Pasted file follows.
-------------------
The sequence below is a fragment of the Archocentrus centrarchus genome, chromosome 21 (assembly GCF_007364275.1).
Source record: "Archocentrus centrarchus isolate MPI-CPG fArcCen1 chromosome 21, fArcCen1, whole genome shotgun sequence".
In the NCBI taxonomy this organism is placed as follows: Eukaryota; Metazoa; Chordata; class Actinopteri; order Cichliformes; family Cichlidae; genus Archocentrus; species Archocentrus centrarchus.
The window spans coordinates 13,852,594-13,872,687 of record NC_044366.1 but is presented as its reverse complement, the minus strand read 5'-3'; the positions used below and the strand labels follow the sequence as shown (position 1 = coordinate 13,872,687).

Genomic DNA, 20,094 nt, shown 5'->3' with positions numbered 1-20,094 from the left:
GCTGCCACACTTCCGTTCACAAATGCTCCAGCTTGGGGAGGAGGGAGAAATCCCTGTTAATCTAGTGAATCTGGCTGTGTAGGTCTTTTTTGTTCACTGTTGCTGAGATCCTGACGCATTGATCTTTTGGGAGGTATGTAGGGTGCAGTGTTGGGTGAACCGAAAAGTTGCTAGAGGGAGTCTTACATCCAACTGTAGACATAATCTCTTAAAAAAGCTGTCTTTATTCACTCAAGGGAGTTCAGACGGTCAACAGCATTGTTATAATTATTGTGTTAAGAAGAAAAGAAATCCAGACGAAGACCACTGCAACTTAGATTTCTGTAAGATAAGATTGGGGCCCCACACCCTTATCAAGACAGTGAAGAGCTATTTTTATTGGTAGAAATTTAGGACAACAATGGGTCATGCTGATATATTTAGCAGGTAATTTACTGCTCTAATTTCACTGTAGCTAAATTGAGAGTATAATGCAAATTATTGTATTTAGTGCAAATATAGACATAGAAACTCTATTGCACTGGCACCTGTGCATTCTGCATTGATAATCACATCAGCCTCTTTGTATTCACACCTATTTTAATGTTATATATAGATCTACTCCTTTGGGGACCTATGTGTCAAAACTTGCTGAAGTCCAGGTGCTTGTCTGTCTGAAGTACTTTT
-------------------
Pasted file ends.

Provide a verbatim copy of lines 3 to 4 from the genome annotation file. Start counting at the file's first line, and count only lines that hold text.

In the NCBI taxonomy this organism is placed as follows: Eukaryota; Metazoa; Chordata; class Actinopteri; order Cichliformes; family Cichlidae; genus Archocentrus; species Archocentrus centrarchus.
The window spans coordinates 13,852,594-13,872,687 of record NC_044366.1 but is presented as its reverse complement, the minus strand read 5'-3'; the positions used below and the strand labels follow the sequence as shown (position 1 = coordinate 13,872,687).